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 Post subject: CP&W water tower origins?
PostPosted: Wed Dec 21, 2016 3:14 pm 

Joined: Thu Mar 06, 2014 3:40 pm
Posts: 68
While doing researching for my Susquehanna, Bloomsburg & Berwick Railroad project I came across this old photo of a water tower (left image), which was taken circa 1920 in Eyers Grove, PA (between Millville and Bloomsburg Pennsulvania). Now it got me thinking that the shape of the water tower looked familiar. The middle image is from the 1960s at the Carroll Park & Western Railroad and the right is of the CP&W water tower present day. I’ve been told that the CP&W water tower came from a local railroad, in particular the PRR. If you compare the roof and support system of the first image and the other two they sure look similar. The big difference is that the 1920 water tower photo shows it with metal bands around that tank, where the CP&W photos show it with cables, otherwise they are pretty similar. Carroll started collecting stuff for his railroad in the mid-1950s, around the same time the steam was being switched to diesel power and would not of had a use for the water tower anymore. In photos of the CP&W there is no sign of the water tower prior to late 1962-early 1963. Carroll had a practice of acquiring his structures from local railroads and he had many connections in the local railroad industry. So is it possible that the tower came from Eyer’s Grove? What do you think? Anyone have any other info on the water tower?

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 Post subject: Re: CP&W water tower origins?
PostPosted: Wed Dec 21, 2016 3:44 pm 

Joined: Sun Dec 29, 2013 6:07 pm
Posts: 202
Quite possible. It looks a lot like the Atlas HO model. As I recall, when that kit was first released about 55 years ago, a review (in MR?) said the structure was based on a PRR prototype in Indiana. It may conform to some PRR system standard.

Of course that's far from definitive information.


 Post subject: Re: CP&W water tower origins?
PostPosted: Sat Dec 24, 2016 12:40 am 

Joined: Sun Aug 22, 2004 1:51 pm
Posts: 8887
Location: Somewhere north of Prescott, AZ on the Santa Fe "Peavine"
PRR water tanks--and, indeed, almost EVERY wooden water tank of this vintage, railroad or not--do a very good job of looking alike. I have managed to come across two PRR drawings for water tanks at specific locations, and they definitely took a standard design and just paired it to the specifics of the location.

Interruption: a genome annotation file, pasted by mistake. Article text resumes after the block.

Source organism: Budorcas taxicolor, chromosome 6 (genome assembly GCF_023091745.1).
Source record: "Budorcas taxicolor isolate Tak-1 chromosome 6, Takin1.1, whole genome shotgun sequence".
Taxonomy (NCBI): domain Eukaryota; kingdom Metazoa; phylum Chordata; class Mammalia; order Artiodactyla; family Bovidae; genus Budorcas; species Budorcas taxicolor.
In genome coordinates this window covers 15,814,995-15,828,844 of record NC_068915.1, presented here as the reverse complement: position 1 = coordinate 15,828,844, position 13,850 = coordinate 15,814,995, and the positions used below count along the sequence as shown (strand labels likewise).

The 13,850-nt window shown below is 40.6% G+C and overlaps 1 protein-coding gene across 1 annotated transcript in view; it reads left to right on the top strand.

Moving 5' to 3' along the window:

Further, as I am to understand it, if a tank like this is not kept full of water, it "goes to pot" in rather short order--as I observed with a rooftop tank in downtown Baltimore a while back.

Although it's certainly possible the Carroll Park & Western tank came from Eyers Grove, it's almost just as possible it was built new, or relocated from a Bloomsburg factory sprinkler system.

 Post subject: Re: CP&W water tower origins?
PostPosted: Sat Dec 24, 2016 2:15 pm 

Joined: Thu Aug 26, 2004 2:50 pm
Posts: 2323
Location: Northern Illinois
There is one detail that tells me it is NOT the same tank... the tank bands. The Eyers Grove tank appears to have flat bands with barrel shaped castings riveted to their ends that are drawn together with lengths of threaded rod. The CP&W tank has bands made of round rod, with threaded ends, with castings that allow the ends of two rods to bypass for tightening. Since the tank bands are not perishable and are one of the major items one would salvage from a tank to be relocated (the other being the staves) I conclude it is NOT the same tank.

Dennis Storzek

 Post subject: Re: CP&W water tower origins?
PostPosted: Sun Dec 25, 2016 10:52 pm 

Joined: Mon Aug 23, 2004 5:10 pm
Posts: 997
On the other hand, since the water tank at Eyers Grove would have been out of service for at least a couple of years, and probably longer, before Mr. Stahl acquired it for the CP&W, it's possible the original bands were so damaged by weather and rust as to be unusable. Thus he may have replaced them with something he thought would work and would afford the original appearance. I do not believe the tank was ever filled with water while at the CP&W. In fact, water for the engines was provided by a garden hose pulling water from a shallow well, which probably contributed substantially to the corrosion problems the boilers of both locomotives experienced.

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